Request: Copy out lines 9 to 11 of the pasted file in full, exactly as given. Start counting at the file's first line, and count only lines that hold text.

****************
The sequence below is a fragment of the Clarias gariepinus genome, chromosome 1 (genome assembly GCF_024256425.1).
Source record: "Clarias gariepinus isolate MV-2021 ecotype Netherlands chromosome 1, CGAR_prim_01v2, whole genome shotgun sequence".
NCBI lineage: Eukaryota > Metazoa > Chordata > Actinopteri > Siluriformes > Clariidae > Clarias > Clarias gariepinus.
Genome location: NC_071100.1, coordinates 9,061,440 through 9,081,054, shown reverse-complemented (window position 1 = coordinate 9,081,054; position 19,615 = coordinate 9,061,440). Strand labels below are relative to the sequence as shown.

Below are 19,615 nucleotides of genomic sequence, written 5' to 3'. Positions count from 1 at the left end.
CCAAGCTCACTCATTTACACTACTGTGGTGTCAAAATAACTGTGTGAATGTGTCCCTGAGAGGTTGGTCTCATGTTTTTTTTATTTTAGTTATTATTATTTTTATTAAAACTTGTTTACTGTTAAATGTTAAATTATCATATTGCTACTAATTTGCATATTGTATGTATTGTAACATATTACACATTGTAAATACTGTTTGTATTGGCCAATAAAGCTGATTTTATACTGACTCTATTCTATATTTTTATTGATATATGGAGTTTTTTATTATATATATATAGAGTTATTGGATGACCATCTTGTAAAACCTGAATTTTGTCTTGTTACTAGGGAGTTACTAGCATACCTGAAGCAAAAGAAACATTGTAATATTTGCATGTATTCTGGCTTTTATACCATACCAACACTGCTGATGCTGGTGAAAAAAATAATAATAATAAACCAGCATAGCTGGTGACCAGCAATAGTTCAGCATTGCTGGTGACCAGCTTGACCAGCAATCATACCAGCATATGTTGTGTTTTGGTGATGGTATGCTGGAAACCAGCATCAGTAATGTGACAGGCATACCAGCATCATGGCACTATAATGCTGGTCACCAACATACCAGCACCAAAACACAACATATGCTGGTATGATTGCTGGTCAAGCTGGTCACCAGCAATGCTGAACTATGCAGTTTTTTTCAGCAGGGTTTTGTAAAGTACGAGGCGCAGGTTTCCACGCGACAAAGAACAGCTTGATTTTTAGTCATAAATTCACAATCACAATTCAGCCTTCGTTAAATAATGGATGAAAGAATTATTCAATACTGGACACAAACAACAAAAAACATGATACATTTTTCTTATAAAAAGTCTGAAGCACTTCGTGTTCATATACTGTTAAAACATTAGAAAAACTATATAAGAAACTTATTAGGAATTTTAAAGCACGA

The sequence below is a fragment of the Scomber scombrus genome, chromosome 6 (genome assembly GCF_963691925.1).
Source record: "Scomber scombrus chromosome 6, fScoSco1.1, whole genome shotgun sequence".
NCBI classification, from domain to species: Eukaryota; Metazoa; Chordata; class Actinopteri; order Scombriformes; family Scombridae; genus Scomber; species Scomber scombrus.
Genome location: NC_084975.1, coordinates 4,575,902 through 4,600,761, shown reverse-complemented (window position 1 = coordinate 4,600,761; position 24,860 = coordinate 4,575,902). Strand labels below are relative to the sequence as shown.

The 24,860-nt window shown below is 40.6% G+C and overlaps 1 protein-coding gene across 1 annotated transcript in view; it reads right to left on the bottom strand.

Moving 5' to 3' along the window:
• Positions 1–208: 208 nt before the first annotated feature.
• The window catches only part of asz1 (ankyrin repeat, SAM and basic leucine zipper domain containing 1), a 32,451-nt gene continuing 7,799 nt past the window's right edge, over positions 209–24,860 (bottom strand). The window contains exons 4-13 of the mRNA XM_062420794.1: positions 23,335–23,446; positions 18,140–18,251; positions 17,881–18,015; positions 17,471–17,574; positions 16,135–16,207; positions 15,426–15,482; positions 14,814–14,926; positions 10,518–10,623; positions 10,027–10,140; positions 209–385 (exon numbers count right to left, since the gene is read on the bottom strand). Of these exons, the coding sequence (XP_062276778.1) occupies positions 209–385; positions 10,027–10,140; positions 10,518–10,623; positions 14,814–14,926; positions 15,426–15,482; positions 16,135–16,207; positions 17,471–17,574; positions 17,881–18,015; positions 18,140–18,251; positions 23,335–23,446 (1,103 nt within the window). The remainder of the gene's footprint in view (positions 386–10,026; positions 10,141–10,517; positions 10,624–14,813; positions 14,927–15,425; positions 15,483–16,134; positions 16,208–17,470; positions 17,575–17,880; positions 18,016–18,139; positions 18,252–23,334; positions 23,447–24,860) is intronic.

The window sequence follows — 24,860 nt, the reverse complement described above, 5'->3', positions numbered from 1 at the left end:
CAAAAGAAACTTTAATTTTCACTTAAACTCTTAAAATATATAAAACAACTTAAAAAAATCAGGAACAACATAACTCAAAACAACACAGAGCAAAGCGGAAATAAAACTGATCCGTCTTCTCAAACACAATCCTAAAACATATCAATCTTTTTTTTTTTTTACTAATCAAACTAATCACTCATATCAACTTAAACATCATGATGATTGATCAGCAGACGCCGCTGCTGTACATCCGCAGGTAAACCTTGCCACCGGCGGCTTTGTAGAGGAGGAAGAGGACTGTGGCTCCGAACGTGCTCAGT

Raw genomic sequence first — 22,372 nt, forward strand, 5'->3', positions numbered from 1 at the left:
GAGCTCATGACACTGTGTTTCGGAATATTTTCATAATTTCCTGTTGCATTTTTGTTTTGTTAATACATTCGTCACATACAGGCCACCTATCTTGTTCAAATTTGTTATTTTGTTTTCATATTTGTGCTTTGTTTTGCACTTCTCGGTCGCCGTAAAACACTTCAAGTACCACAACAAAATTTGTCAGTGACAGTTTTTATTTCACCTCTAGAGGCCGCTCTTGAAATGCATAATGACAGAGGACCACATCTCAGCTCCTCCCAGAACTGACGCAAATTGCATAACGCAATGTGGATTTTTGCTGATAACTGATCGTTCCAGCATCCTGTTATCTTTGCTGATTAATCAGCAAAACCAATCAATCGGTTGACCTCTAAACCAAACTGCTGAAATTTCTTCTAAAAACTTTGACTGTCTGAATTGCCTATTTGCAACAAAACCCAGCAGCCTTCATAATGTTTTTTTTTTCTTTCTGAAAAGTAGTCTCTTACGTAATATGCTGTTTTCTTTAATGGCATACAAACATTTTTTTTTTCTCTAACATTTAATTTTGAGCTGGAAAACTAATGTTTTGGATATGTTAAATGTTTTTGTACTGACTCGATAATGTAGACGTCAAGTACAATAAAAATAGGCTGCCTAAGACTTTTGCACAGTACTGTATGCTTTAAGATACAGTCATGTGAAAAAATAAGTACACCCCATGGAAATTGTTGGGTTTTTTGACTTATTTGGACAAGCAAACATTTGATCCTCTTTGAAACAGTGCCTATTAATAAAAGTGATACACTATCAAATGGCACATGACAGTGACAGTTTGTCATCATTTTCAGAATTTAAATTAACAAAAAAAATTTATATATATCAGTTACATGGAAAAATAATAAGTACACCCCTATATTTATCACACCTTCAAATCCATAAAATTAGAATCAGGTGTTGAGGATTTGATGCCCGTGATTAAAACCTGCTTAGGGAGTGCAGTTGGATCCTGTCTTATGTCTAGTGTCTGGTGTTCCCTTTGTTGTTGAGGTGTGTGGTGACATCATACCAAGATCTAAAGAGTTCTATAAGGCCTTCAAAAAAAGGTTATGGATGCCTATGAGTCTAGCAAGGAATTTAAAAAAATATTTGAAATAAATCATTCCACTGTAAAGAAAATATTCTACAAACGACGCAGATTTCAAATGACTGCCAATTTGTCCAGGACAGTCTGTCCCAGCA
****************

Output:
NCBI classification, from domain to species: Eukaryota; Metazoa; Chordata; class Actinopteri; order Scombriformes; family Scombridae; genus Scomber; species Scomber scombrus.
Genome location: NC_084975.1, coordinates 4,575,902 through 4,600,761, shown reverse-complemented (window position 1 = coordinate 4,600,761; position 24,860 = coordinate 4,575,902). Strand labels below are relative to the sequence as shown.

The 24,860-nt window shown below is 40.6% G+C and overlaps 1 protein-coding gene across 1 annotated transcript in view; it reads right to left on the bottom strand.